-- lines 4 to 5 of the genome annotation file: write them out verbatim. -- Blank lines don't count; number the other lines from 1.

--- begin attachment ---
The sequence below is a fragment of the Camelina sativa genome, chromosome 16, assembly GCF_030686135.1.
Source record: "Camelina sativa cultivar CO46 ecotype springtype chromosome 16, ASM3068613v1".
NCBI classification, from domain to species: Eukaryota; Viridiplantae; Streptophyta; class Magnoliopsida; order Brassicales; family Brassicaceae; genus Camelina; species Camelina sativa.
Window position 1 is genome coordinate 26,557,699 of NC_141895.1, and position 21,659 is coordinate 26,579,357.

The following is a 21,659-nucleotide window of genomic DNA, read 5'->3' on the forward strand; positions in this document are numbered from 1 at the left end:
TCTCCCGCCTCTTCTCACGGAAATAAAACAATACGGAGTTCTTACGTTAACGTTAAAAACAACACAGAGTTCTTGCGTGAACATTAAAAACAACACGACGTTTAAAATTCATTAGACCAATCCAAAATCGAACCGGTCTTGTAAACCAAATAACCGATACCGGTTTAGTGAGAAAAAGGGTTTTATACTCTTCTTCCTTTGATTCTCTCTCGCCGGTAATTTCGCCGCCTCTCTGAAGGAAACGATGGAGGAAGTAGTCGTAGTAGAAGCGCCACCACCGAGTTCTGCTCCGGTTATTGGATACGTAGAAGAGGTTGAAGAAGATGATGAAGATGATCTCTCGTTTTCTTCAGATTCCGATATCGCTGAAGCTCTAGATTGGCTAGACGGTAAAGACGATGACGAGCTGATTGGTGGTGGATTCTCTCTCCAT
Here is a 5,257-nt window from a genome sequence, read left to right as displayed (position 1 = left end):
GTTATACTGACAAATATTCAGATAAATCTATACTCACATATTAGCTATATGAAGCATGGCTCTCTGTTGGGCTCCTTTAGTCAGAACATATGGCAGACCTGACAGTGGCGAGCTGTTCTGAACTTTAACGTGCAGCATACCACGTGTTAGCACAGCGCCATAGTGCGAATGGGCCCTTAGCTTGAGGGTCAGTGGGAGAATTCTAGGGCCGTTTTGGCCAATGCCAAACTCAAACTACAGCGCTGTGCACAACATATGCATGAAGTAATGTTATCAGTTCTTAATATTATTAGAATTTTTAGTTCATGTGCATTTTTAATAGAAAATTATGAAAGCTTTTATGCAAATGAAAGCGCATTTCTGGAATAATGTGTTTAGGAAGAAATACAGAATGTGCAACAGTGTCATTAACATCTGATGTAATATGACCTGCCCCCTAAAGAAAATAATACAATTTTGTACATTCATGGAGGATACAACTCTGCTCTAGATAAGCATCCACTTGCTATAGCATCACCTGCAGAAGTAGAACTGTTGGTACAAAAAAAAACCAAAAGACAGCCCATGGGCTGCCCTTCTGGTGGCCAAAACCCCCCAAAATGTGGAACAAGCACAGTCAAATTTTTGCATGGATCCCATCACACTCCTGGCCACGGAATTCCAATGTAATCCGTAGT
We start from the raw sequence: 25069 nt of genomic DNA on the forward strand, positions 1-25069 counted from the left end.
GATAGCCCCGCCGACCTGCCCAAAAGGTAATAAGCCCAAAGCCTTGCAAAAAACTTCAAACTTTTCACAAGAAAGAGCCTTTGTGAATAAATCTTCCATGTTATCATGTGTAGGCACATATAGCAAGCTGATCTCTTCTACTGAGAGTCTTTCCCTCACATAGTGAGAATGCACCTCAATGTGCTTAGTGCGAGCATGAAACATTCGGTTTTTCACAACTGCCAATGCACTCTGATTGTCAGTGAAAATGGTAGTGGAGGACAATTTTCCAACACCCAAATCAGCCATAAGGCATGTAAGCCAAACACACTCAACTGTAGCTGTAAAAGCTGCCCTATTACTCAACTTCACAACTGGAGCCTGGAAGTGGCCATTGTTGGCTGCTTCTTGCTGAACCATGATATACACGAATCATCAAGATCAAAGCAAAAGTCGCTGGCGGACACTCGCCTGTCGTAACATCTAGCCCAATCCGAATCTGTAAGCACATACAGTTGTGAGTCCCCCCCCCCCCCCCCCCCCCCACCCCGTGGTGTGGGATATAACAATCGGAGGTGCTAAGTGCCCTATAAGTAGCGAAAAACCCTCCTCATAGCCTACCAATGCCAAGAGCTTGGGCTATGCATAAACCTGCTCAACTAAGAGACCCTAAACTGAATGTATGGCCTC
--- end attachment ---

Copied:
Window position 1 is genome coordinate 26,557,699 of NC_141895.1, and position 21,659 is coordinate 26,579,357.

The following is a 21,659-nucleotide window of genomic DNA, read 5'->3' on the forward strand; positions in this document are numbered from 1 at the left end: